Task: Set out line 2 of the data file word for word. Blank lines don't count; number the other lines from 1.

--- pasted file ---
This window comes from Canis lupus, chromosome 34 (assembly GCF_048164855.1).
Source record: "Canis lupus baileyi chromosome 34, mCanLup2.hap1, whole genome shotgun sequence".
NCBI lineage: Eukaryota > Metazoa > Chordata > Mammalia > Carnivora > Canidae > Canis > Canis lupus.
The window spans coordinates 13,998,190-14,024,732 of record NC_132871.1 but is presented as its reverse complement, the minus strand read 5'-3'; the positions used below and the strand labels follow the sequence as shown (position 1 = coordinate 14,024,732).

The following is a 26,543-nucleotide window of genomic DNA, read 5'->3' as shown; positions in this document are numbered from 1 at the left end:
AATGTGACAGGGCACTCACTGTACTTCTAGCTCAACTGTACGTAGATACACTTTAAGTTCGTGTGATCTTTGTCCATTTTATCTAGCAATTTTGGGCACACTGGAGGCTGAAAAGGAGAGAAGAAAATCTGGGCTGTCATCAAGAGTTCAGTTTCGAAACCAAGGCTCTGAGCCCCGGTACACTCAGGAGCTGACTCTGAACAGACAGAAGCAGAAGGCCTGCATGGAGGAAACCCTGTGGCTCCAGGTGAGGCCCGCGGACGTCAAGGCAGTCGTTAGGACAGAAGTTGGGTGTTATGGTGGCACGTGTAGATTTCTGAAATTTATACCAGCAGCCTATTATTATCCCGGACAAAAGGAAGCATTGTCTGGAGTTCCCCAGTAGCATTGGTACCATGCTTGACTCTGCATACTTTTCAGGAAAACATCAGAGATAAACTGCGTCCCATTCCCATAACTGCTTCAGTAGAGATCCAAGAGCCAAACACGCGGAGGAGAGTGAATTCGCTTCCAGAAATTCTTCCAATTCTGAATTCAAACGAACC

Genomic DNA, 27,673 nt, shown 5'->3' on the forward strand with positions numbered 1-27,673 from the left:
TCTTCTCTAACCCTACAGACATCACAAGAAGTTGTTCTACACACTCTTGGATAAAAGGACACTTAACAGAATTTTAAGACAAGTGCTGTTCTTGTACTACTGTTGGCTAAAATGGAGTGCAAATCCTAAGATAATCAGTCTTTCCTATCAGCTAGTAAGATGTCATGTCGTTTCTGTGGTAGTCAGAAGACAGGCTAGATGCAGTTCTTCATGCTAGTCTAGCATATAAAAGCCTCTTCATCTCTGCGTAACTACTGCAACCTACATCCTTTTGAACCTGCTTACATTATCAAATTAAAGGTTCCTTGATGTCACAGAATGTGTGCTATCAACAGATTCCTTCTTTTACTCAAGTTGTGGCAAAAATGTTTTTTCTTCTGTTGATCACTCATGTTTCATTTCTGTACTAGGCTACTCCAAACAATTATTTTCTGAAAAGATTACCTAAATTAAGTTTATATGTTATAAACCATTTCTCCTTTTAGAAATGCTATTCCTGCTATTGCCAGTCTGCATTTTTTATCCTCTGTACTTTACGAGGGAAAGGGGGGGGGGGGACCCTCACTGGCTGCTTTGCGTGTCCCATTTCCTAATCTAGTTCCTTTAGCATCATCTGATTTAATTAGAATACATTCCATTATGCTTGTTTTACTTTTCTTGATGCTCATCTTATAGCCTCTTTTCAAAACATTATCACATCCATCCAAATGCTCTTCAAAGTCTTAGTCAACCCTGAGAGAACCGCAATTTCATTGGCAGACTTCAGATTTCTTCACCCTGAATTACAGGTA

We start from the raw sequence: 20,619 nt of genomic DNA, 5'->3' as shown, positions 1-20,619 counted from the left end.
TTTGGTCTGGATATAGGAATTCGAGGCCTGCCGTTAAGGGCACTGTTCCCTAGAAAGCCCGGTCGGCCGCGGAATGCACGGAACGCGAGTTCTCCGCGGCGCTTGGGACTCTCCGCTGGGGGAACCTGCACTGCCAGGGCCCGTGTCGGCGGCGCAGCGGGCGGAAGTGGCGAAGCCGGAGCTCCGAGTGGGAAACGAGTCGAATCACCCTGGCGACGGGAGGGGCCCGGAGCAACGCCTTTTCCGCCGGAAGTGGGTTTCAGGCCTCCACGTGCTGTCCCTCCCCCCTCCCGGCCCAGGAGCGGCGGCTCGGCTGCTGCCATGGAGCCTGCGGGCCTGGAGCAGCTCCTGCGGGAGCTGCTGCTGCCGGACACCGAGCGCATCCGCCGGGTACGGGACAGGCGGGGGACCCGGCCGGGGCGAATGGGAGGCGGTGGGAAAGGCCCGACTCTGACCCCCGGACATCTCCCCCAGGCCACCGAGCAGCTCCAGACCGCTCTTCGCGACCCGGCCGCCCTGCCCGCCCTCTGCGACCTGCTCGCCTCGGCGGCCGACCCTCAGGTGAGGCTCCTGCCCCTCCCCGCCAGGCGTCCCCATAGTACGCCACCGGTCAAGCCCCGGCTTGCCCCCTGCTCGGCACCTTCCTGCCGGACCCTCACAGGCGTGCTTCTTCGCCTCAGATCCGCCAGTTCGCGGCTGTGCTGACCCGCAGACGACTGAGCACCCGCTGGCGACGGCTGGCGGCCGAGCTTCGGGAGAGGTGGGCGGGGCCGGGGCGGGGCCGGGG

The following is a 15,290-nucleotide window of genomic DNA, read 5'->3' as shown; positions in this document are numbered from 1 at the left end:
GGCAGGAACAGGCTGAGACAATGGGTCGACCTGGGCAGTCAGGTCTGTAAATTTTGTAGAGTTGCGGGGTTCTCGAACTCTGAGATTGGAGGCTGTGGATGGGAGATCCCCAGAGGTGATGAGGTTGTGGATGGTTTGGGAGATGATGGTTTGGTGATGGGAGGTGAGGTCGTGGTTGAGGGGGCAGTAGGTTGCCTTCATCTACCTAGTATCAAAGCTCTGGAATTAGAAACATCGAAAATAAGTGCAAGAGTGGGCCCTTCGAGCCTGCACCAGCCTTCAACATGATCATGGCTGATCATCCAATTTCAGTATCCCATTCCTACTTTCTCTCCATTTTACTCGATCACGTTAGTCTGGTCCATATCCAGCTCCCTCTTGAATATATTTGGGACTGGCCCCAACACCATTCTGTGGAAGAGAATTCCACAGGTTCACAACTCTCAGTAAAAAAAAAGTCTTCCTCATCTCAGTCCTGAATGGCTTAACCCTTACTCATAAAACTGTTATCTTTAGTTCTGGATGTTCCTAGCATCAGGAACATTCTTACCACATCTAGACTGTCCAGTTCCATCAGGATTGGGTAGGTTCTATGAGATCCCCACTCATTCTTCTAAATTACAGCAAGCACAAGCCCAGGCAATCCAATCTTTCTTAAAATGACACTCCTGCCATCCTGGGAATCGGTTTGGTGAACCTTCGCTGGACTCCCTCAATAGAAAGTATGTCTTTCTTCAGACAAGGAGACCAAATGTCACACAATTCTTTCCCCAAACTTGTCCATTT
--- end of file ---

Source record: "Canis lupus baileyi chromosome 34, mCanLup2.hap1, whole genome shotgun sequence".